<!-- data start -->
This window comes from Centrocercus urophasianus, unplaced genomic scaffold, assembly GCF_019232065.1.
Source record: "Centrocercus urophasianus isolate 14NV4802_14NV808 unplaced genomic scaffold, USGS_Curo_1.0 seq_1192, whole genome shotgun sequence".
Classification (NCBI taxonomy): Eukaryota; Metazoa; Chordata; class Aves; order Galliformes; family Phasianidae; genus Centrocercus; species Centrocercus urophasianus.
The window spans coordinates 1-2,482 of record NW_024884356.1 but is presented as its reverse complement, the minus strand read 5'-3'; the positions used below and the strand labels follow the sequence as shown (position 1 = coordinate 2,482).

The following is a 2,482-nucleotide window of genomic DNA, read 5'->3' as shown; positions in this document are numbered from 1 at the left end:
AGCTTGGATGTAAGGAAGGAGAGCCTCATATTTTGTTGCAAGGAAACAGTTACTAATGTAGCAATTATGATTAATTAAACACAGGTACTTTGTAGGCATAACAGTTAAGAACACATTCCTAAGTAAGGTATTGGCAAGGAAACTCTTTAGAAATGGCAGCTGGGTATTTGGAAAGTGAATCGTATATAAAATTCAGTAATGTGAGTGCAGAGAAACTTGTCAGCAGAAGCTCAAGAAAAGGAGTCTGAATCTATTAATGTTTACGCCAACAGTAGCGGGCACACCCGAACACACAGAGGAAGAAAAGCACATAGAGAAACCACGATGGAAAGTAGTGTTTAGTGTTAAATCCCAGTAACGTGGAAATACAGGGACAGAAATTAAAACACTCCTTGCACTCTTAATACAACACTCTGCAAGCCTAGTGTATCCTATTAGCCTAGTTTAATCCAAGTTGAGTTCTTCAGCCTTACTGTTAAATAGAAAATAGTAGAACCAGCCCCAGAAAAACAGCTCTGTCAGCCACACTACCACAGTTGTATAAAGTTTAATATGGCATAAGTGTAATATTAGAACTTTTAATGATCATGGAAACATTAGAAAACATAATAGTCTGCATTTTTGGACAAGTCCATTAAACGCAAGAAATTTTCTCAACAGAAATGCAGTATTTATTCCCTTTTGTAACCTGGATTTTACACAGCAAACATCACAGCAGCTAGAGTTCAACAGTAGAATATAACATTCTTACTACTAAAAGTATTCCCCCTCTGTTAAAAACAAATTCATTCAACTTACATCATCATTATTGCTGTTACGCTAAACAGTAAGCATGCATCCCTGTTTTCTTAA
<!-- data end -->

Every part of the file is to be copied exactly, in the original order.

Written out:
This window comes from Centrocercus urophasianus, unplaced genomic scaffold, assembly GCF_019232065.1.
Source record: "Centrocercus urophasianus isolate 14NV4802_14NV808 unplaced genomic scaffold, USGS_Curo_1.0 seq_1192, whole genome shotgun sequence".
Classification (NCBI taxonomy): Eukaryota; Metazoa; Chordata; class Aves; order Galliformes; family Phasianidae; genus Centrocercus; species Centrocercus urophasianus.
The window spans coordinates 1-2,482 of record NW_024884356.1 but is presented as its reverse complement, the minus strand read 5'-3'; the positions used below and the strand labels follow the sequence as shown (position 1 = coordinate 2,482).

The following is a 2,482-nucleotide window of genomic DNA, read 5'->3' as shown; positions in this document are numbered from 1 at the left end:
AGCTTGGATGTAAGGAAGGAGAGCCTCATATTTTGTTGCAAGGAAACAGTTACTAATGTAGCAATTATGATTAATTAAACACAGGTACTTTGTAGGCATAACAGTTAAGAACACATTCCTAAGTAAGGTATTGGCAAGGAAACTCTTTAGAAATGGCAGCTGGGTATTTGGAAAGTGAATCGTATATAAAATTCAGTAATGTGAGTGCAGAGAAACTTGTCAGCAGAAGCTCAAGAAAAGGAGTCTGAATCTATTAATGTTTACGCCAACAGTAGCGGGCACACCCGAACACACAGAGGAAGAAAAGCACATAGAGAAACCACGATGGAAAGTAGTGTTTAGTGTTAAATCCCAGTAACGTGGAAATACAGGGACAGAAATTAAAACACTCCTTGCACTCTTAATACAACACTCTGCAAGCCTAGTGTATCCTATTAGCCTAGTTTAATCCAAGTTGAGTTCTTCAGCCTTACTGTTAAATAGAAAATAGTAGAACCAGCCCCAGAAAAACAGCTCTGTCAGCCACACTACCACAGTTGTATAAAGTTTAATATGGCATAAGTGTAATATTAGAACTTTTAATGATCATGGAAACATTAGAAAACATAATAGTCTGCATTTTTGGACAAGTCCATTAAACGCAAGAAATTTTCTCAACAGAAATGCAGTATTTATTCCCTTTTGTAACCTGGATTTTACACAGCAAACATCACAGCAGCTAGAGTTCAACAGTAGAATATAACATTCTTACTACTAAAAGTATTCCCCCTCTGTTAAAAACAAATTCATTCAACTTACATCATCATTATTGCTGTTACGCTAAACAGTAAGCATGCATCCCTGTTTTCTTAA